By Fred Topel | Image property of Warner Bros. Pictures.
The Astronaut Farmer
I have two snarky thoughts with which to lead off my review of The Astronaut Farmer. One is that it's a really good thing that the farmer was named Farmer. Two is that I will be really upset if nobody makes a porno movie called Ass Farmer. It's right there!
Movie Review: The Astronaut Farmer
The Astronaut Farmer is a great movie if you want to see a guy stand up to the government. However, it asks you to care about one guy going into space just because he wants to. That's a pretty big leap. I don't give a rat's ass about rockets. I'm impressed that a farmer built a functioning one, but that was already done before we even started the movie.
Charles Farmer (Billy Bob Thornton) has built a rocket in his barn, but the FAA tries to stop him from launching it. Now what right does big government have to tell a private citizen he can't explode 10,000 gallons of fuel on his own damn property? Meanwhile, the bank is about to foreclose on his farm, but if he can just get into space, the book deal with pay for everything. But that's really besides the point because it's all about his dream.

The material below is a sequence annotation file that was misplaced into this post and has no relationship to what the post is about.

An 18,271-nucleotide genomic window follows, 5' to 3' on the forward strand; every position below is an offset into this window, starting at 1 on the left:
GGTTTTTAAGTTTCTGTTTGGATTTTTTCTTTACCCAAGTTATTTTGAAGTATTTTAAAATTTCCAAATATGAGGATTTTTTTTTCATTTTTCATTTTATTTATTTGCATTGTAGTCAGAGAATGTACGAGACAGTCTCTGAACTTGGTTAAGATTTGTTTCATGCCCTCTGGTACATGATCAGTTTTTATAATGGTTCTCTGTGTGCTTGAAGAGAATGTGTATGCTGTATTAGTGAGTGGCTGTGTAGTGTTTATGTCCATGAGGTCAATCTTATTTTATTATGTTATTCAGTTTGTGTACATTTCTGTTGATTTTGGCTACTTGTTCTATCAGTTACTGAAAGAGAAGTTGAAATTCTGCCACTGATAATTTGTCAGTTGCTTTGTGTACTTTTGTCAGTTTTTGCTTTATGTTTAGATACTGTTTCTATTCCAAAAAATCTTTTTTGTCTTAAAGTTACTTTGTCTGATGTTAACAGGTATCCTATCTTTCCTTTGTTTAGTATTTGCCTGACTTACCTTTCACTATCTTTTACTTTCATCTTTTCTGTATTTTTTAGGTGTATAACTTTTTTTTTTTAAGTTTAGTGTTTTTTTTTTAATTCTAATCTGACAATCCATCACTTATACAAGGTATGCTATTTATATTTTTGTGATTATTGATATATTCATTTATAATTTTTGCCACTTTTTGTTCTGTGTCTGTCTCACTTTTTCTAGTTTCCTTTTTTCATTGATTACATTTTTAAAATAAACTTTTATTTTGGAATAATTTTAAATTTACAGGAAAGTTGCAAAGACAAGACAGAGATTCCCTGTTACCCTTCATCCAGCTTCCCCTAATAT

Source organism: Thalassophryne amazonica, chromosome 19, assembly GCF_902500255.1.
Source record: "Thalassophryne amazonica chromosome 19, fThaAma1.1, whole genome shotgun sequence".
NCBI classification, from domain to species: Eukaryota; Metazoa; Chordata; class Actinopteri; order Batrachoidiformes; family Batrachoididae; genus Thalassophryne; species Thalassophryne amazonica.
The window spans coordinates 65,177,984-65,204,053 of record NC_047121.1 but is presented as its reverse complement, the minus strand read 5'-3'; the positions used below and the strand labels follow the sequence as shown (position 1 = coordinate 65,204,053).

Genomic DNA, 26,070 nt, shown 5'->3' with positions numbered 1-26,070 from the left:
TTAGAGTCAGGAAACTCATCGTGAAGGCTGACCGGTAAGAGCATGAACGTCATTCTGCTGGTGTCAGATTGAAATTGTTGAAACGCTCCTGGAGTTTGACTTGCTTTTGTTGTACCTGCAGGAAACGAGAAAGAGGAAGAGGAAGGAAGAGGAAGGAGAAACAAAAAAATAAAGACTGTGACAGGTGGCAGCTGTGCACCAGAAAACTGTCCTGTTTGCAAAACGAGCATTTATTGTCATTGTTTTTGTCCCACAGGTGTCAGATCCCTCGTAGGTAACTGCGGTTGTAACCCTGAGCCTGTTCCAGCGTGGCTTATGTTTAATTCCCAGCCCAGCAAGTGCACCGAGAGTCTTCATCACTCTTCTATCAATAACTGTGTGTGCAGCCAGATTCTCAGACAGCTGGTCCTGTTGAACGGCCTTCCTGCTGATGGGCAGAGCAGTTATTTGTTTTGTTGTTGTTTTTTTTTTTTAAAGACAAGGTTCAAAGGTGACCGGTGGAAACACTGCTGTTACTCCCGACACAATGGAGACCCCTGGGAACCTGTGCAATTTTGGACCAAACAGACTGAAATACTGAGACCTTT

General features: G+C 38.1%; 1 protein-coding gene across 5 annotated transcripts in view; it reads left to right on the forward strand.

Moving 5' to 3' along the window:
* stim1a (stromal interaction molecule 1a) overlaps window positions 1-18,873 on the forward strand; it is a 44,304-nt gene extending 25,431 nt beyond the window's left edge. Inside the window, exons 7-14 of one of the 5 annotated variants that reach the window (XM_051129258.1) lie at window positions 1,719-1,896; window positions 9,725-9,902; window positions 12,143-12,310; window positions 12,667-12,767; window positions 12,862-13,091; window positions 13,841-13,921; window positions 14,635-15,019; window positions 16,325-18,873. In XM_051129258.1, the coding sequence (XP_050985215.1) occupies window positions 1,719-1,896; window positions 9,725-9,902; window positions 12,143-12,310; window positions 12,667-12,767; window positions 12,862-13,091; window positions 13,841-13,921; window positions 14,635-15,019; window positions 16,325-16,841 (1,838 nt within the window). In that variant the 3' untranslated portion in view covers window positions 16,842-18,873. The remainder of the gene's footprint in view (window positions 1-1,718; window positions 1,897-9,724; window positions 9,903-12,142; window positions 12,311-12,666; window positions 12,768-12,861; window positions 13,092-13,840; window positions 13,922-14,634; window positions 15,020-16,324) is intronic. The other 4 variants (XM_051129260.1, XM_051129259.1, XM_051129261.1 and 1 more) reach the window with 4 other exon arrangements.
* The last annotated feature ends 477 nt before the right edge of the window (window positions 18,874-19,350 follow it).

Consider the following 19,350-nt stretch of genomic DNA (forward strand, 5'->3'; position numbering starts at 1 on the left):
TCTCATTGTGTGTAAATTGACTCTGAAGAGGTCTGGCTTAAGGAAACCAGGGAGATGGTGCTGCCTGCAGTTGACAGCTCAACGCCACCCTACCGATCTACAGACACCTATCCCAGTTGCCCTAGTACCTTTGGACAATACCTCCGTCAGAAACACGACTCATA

I was really worried this movie would be boring, all about looking at the stars and speaking before committee hearings. There's some of that, but they really keep the pace moving. Even without the minor action sequence midway through, Farmer keeps overcoming obstacles scene to scene so we stay interested.
It goes a little overboard with the oh so cute touches, like the giggling little daughters, the down home carnival dance and voting on the name for the rocket. When Farmer hits a low point and starts moping, it really feels like a South Park, like "Charles Farmer is… Bummin' on Rockets."
But he does stand up to the government, and the classic J.K. Simmons provides the perfect foil to serve a comeuppance. It's a perfectly nice "little guy against the system" movie as long as you don't expect anything new. There's enough humor and wink wink to get away with the preachy stuff.
My only question is: why is the rocket already built at the beginning? Wouldn't a film about building a rocket be more exciting than a film about the committee meetings to launch it? I'm just saying.